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Detroit Water and Sewerage Department Improves Service to Taxpayers While Reducing Costs

HP recently released a new case study outlining how they utilized enterprise architecture to improve Detroit’s Water and Sewage Department’s (DWSD) service to taxpayers while reducing costs. DWSD is the third-largest water and sewer utility in the United States, pumping 595 million gallons of clean drinking water each day to Michigan residents and providing wastewater service to Detroit and 76 neighboring communities. Contracted in 2006, HP had three main objectives to improve operational efficiency:

  1. Modernize aging water-meter infrastructure;
  2. Integrate critical systems for real-time data access; and
  3. Create self-service customer dashboard.

Their approach was to design and deploy automated water metering infrastructure, with follow-on system integration, worker mobility, and customer dashboard projects. Following this approach, HP was extremely successful in both improving operational efficiency and increasing customer satisfaction.

In implementing the new infrastructure and system, HP focused on improving DWSD in two integral areas: (1) IT matters and (2) business matters. IT matters specifically concerned how the new infrastructure and system increased efficiency. In this area, HP made five major improvements:

  1. Eliminated error-prone manual processes;
  2. Enabled continuous, real-time data reporting and access;
  3. Integrated critical systems to provide single view of customers;
  4. Streamlined field-service operations with mobile tools; and
  5. Minimized estimated bills.

Business matters directly concerned how the new infrastructure and system reduced costs. In this area HP made six major advancements:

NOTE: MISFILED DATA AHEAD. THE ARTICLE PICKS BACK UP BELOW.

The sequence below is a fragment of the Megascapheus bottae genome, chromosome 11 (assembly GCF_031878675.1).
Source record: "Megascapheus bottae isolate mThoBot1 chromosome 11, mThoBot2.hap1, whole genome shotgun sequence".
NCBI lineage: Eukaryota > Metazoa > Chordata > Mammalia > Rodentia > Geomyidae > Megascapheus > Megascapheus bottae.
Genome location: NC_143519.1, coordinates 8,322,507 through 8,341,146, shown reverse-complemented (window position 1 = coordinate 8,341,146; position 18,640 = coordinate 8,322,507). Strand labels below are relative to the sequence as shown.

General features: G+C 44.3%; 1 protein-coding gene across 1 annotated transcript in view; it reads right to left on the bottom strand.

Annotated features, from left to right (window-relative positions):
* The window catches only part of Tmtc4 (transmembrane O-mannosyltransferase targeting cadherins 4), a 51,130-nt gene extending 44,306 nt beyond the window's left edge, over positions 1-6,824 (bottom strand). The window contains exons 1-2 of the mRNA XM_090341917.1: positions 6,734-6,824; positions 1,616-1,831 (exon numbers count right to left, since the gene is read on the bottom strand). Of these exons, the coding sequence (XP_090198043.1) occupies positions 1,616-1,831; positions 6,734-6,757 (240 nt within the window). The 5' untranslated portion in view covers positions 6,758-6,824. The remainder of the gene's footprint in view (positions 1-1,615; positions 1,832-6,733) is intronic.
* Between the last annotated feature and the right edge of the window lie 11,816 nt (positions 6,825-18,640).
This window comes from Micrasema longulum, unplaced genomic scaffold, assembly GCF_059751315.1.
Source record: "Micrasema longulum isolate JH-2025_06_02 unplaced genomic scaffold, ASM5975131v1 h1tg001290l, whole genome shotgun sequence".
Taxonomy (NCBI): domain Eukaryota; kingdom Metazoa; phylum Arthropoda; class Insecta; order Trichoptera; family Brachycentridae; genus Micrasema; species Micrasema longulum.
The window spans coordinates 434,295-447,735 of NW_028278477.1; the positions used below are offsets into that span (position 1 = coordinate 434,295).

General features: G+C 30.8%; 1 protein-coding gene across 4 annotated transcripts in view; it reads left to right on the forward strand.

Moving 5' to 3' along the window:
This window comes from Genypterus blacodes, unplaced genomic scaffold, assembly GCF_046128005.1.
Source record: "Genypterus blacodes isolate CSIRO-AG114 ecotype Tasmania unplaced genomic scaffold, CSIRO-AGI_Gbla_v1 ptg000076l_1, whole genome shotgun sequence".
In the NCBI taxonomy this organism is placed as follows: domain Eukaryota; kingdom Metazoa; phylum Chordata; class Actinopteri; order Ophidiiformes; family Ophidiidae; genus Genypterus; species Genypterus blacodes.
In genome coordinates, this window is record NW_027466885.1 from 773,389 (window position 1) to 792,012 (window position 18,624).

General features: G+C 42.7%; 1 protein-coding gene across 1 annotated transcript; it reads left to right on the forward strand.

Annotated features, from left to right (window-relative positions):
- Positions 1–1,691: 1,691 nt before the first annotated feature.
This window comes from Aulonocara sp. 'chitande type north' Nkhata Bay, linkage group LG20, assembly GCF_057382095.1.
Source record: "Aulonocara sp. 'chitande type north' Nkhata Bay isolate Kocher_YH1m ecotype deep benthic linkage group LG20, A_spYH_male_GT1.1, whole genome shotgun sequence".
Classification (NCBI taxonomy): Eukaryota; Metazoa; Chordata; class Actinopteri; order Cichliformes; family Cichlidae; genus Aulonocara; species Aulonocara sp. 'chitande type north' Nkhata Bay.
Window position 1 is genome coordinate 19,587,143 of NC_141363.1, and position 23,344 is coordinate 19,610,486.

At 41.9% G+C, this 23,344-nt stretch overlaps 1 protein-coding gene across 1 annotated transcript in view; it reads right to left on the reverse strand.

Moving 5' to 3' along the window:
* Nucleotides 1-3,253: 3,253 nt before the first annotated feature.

1. Increased employee productivity;
  2. Accelerated cash flow cycle;
  3. Decreased meter reading and system maintenance costs;
  4. Reduced water leaks and theft;
  5. Reduced billing disputes; and
  6. Improved customer service through accurate billing, data availability, and service response time.

By implementing a new infrastructure and system, HP was able to improve service to taxpayers while reducing costs. Rodney Johnson, Assistant Director of DWSD, further reinforced this accomplishing and stated, “Over the years, DWSD has relied on HP expertise to modernize its meter infrastructure, streamline field services, and enhance customer service through self-service data access.” As organizations work to improve operational efficiency and reduce costs, it is important to consider improving access to data, which gives employees and customers self-service access, mobile tools, and integrated views of data. Ultimately, like DWSD, this will improve efficiency by eliminating paperwork, backlogs, delayed data access, and error-prone manual processes.

To learn more about DWSD and how the system was implemented, checkout the full case study here.

HP’s mission is to invent technologies and services that drive business value, create social benefit and improve the lives of customers — with a focus on affecting the greatest number of people possible. Check out their HP for Gov group on GovLoop.

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